INTERNATIONAL MEN'S DAY

INTERNATIONAL MEN'S DAY

Almost every March we hear all the fantastic things people do to celebrate women's achievements and participate in International Women's Day.  We hear that women have fought hard and hard for equal rights and that we have a day to celebrate, which gives us a chance to realize how far we have come.  Of course, there are always some who then say, "Well, what about International Men's Day?"  Why isn't there a day for men to celebrate their achievements?

 People who shout this from the rooftops often did not do their research.  November 19 was celebrated as International Men's Day in 1992, with more than 70 countries participating in the festivities, as a quick Google search will tell you.  It hasn't been around as long as International Women's Day, which first began in 1909, but it gives people around the world a chance to celebrate all the great things men have done ... and yet, most people don't.  I know the day exists because, according to some, "every day is International Men's Day."  We look to see if this is really true.

  What is International Men's Day?

 Ever since International Women's Day sparked popularity, there have been calls for the equivalent for men.  If women are able to celebrate their achievements and successes in life, why can't men?  The problem was that many thought that every day is already International Men's Day, because men just don't face the same problems as women, do they?

  No, no ... but they still have problems.  So Professor Thomas Oaster first inaugurated the day, which was originally in February, but changed in November, 1992, to help raise awareness of the problems facing men.

 Looking at the website, we are told that the day "includes an emphasis on men's and boys' health, improving gender relations, promoting gender equality and highlighting men's positive role models."  These goals are very similar to those for International Women's Day, suggesting that we may not be too different after all.

  And yet, there are still many people who wonder why men can celebrate their own day or just don't know that the day actually exists.  It does not appear so much in the media and is often analyzed when it appears.  They consider it unfair that men can celebrate their achievements in this way.

  Men and women are not equal

  The problem is that men and women are not equal.  Usually, when this statement is made known, it is by those who feel that the problems are really only faced by women.  Women are the ones who have to fight for the same pay as men, and women are the ones who are still often seen from above because they are "thin" or "girls".

  Honestly, as a woman I have encountered these problems before.  When he tried to buy a new laptop, the man in the store asked me if I was looking for a "pretty pink one."  At least he was kind enough to turn bright red when I pulled out the list of specifications I was looking for in my new laptop, none of which involved color, and the rest of the store staff apologized to me.

  But men also face problems.  We often seem to forget this, seeing men as the rulers of the world, but while women struggle to no longer be seen as weak victims or simply to be seen as strong, men actually struggle to say they can be  victims, and the fact that you are born with a penis does not mean that you can not show any of the traditional feminine features.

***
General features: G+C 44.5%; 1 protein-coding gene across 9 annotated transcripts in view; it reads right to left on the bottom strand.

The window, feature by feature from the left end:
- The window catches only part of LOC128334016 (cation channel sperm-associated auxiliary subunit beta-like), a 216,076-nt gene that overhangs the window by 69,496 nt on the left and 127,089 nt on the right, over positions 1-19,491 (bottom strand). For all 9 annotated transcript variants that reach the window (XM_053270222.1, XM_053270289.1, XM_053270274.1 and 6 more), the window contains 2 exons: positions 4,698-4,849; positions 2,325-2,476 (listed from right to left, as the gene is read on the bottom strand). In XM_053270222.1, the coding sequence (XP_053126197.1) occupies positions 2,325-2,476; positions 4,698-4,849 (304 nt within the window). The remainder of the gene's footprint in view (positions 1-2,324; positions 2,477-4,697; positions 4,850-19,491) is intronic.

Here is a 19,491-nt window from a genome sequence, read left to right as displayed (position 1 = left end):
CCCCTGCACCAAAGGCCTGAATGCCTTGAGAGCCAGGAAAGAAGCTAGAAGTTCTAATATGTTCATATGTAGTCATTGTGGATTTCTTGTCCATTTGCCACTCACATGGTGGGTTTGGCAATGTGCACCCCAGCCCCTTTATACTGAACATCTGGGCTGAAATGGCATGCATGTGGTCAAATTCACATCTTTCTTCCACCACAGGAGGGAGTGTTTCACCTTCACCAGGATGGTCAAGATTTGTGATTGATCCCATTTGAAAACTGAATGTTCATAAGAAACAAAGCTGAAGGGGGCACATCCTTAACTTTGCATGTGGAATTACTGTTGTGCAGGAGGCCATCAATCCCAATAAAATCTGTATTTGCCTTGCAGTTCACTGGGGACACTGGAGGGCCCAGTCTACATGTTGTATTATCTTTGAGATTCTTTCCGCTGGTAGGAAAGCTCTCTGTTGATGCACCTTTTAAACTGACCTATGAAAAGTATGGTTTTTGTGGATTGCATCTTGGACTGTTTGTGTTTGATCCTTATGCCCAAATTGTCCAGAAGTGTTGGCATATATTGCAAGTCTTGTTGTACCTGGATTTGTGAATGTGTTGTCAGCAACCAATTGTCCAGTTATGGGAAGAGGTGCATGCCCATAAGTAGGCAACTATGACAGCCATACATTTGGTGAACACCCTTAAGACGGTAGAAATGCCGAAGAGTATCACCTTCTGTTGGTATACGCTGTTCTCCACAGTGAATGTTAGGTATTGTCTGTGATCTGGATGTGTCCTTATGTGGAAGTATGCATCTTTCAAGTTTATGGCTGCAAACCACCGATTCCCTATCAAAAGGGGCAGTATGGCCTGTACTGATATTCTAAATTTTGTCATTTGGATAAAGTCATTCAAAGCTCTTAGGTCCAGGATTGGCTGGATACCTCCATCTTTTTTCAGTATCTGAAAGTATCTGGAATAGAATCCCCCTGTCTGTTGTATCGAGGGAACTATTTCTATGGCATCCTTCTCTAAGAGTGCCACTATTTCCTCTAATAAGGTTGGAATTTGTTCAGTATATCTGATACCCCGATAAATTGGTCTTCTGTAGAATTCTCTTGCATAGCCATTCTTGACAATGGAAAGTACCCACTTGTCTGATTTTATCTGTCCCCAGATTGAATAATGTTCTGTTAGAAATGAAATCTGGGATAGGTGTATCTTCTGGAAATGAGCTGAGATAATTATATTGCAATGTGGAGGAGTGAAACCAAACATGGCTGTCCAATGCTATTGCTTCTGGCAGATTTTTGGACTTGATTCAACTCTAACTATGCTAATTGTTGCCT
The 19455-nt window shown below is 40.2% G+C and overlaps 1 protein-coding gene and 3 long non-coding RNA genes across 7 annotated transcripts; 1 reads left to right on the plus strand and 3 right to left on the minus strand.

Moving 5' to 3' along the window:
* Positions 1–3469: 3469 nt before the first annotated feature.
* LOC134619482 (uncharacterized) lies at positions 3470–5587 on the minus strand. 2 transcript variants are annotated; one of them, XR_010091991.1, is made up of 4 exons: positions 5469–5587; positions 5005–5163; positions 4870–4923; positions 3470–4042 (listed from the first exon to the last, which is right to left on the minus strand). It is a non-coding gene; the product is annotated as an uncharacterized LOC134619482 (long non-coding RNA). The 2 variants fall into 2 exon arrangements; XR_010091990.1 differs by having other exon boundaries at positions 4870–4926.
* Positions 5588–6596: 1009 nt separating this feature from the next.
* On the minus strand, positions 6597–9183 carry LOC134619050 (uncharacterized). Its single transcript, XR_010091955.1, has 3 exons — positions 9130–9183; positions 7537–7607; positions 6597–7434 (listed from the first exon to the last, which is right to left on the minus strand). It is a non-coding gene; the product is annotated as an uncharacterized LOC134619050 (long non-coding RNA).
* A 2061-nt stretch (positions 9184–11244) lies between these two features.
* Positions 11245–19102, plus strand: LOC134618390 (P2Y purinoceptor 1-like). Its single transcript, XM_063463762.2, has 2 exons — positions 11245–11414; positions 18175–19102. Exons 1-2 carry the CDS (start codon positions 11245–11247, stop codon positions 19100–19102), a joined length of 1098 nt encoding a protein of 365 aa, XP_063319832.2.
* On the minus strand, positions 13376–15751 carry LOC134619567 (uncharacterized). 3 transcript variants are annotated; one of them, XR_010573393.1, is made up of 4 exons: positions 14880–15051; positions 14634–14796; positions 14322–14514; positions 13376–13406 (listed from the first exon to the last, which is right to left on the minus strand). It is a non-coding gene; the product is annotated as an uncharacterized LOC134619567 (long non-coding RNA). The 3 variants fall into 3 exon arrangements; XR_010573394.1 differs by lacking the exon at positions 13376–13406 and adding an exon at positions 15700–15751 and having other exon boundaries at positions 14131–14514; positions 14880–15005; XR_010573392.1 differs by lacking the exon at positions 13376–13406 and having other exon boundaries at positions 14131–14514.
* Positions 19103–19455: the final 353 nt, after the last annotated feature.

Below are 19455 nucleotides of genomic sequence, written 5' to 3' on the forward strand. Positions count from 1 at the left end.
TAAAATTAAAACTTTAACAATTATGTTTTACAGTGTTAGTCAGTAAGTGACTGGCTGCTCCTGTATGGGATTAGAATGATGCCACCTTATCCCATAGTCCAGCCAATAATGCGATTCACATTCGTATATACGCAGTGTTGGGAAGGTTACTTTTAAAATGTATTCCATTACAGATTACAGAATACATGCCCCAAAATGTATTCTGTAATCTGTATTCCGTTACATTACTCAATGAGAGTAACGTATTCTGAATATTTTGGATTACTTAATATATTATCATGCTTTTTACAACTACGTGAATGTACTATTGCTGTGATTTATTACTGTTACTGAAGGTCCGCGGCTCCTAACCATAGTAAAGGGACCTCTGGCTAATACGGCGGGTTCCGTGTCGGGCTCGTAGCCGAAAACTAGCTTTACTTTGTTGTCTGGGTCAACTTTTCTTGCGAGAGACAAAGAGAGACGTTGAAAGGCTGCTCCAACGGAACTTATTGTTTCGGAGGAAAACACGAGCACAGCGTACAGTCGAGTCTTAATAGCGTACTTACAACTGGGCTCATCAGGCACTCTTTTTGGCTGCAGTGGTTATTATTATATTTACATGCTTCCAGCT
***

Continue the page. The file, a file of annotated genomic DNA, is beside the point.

Look at things like rape and domestic violence.  Traditionally, we see victims as women ... but there are a lot of men who have been victims of these horrific crimes.  We just don't hear about them as much because they are not male and any person who is a victim of these crimes is simply "weak."  Similarly, when it comes to child custody struggles, women tend to win, with men having to fight and struggle to be allowed access simply because of their gender.

  Why it's not celebrated

 So why not celebrate International Men's Day more openly?  November has become the month of "Movember", or "unshaven November", in which men grow mustaches and bears to be aware of the various health problems that men may face ... so why not celebrate this day openly?

  For some, it goes back to the fact that they feel that every day is International Men's Day.  They feel as if men can open up and talk about their problems at some point, simply because of the large number of men in high positions in society.

  However, it also comes down to the fact that we do not really realize that men suffer injustices in society just like women.  Are we perfectly happy to start seeing women as strong, trying to get rid of the stereotype of the weakness that haunts them, but for men to be seen as victims and "feminine"?  Society does not seem ready to accept this.

 Time for change?

  Maybe it's time for a change.  Maybe it's the perfect year for all of us to meet and say "you know what, and men face problems and we'll highlight them" ... but given the online reaction to International Men's Day that doesn't seem possible  it happens.

  It's sad to think that men won't get their day, but do you agree that men need a day to highlight problems?  Are men really able to open up about things that are important to them so easily that they don't need a day or is International Men's Day the perfect platform to address the big issues?

 You can let us know what you think about this controversial topic by visiting the Barby Escorts forum and participating in the discussion there, or you can leave a comment in the box below.  Will you be celebrating International Men's Day on Thursday, November 19 this year, or will you do something else?

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